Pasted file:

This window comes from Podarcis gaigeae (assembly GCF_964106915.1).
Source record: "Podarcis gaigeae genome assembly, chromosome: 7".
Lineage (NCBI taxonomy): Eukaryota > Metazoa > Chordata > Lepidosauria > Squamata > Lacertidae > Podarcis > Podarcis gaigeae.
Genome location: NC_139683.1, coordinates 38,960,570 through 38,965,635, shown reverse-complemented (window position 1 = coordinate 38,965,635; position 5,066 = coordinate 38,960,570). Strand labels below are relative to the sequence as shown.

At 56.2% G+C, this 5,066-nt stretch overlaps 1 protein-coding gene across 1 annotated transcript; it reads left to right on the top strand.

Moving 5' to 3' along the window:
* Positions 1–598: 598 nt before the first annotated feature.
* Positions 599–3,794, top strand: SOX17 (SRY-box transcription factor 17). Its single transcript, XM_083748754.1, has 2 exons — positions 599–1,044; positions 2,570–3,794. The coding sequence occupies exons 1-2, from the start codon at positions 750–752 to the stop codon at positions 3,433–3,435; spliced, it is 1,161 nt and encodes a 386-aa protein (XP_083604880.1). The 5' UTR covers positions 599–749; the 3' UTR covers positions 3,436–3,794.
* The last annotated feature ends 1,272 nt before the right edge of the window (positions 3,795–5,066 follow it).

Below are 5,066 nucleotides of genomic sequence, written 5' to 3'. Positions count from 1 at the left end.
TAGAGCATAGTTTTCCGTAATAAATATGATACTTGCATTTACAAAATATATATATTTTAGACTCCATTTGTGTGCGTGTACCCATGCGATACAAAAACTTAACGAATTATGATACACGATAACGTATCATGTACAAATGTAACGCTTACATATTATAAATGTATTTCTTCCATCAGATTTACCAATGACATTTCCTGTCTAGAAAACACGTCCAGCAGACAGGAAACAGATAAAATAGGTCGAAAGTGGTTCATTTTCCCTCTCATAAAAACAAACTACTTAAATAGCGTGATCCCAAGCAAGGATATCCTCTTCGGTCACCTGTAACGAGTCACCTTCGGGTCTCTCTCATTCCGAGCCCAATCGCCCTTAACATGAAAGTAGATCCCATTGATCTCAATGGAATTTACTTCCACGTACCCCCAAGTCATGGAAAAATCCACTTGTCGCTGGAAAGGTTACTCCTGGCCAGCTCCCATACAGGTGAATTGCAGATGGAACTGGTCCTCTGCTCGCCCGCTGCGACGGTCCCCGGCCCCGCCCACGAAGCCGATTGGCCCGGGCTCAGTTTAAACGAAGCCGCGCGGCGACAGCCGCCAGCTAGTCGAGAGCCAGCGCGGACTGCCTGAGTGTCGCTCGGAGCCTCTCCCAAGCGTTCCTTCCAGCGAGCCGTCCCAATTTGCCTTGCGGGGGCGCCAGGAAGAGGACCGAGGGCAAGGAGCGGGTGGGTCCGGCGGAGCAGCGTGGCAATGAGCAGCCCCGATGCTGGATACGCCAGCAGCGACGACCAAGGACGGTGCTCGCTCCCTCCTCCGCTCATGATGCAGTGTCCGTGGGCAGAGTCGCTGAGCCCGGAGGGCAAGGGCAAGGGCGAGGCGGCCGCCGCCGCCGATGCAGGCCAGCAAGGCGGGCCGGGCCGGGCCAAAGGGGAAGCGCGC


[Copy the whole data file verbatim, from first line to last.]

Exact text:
This window comes from Podarcis gaigeae (assembly GCF_964106915.1).
Source record: "Podarcis gaigeae genome assembly, chromosome: 7".
Lineage (NCBI taxonomy): Eukaryota > Metazoa > Chordata > Lepidosauria > Squamata > Lacertidae > Podarcis > Podarcis gaigeae.
Genome location: NC_139683.1, coordinates 38,960,570 through 38,965,635, shown reverse-complemented (window position 1 = coordinate 38,965,635; position 5,066 = coordinate 38,960,570). Strand labels below are relative to the sequence as shown.

At 56.2% G+C, this 5,066-nt stretch overlaps 1 protein-coding gene across 1 annotated transcript; it reads left to right on the top strand.

Moving 5' to 3' along the window:
* Positions 1–598: 598 nt before the first annotated feature.
* Positions 599–3,794, top strand: SOX17 (SRY-box transcription factor 17). Its single transcript, XM_083748754.1, has 2 exons — positions 599–1,044; positions 2,570–3,794. The coding sequence occupies exons 1-2, from the start codon at positions 750–752 to the stop codon at positions 3,433–3,435; spliced, it is 1,161 nt and encodes a 386-aa protein (XP_083604880.1). The 5' UTR covers positions 599–749; the 3' UTR covers positions 3,436–3,794.
* The last annotated feature ends 1,272 nt before the right edge of the window (positions 3,795–5,066 follow it).

Below are 5,066 nucleotides of genomic sequence, written 5' to 3'. Positions count from 1 at the left end.
TAGAGCATAGTTTTCCGTAATAAATATGATACTTGCATTTACAAAATATATATATTTTAGACTCCATTTGTGTGCGTGTACCCATGCGATACAAAAACTTAACGAATTATGATACACGATAACGTATCATGTACAAATGTAACGCTTACATATTATAAATGTATTTCTTCCATCAGATTTACCAATGACATTTCCTGTCTAGAAAACACGTCCAGCAGACAGGAAACAGATAAAATAGGTCGAAAGTGGTTCATTTTCCCTCTCATAAAAACAAACTACTTAAATAGCGTGATCCCAAGCAAGGATATCCTCTTCGGTCACCTGTAACGAGTCACCTTCGGGTCTCTCTCATTCCGAGCCCAATCGCCCTTAACATGAAAGTAGATCCCATTGATCTCAATGGAATTTACTTCCACGTACCCCCAAGTCATGGAAAAATCCACTTGTCGCTGGAAAGGTTACTCCTGGCCAGCTCCCATACAGGTGAATTGCAGATGGAACTGGTCCTCTGCTCGCCCGCTGCGACGGTCCCCGGCCCCGCCCACGAAGCCGATTGGCCCGGGCTCAGTTTAAACGAAGCCGCGCGGCGACAGCCGCCAGCTAGTCGAGAGCCAGCGCGGACTGCCTGAGTGTCGCTCGGAGCCTCTCCCAAGCGTTCCTTCCAGCGAGCCGTCCCAATTTGCCTTGCGGGGGCGCCAGGAAGAGGACCGAGGGCAAGGAGCGGGTGGGTCCGGCGGAGCAGCGTGGCAATGAGCAGCCCCGATGCTGGATACGCCAGCAGCGACGACCAAGGACGGTGCTCGCTCCCTCCTCCGCTCATGATGCAGTGTCCGTGGGCAGAGTCGCTGAGCCCGGAGGGCAAGGGCAAGGGCGAGGCGGCCGCCGCCGCCGATGCAGGCCAGCAAGGCGGGCCGGGCCGGGCCAAAGGGGAAGCGCGC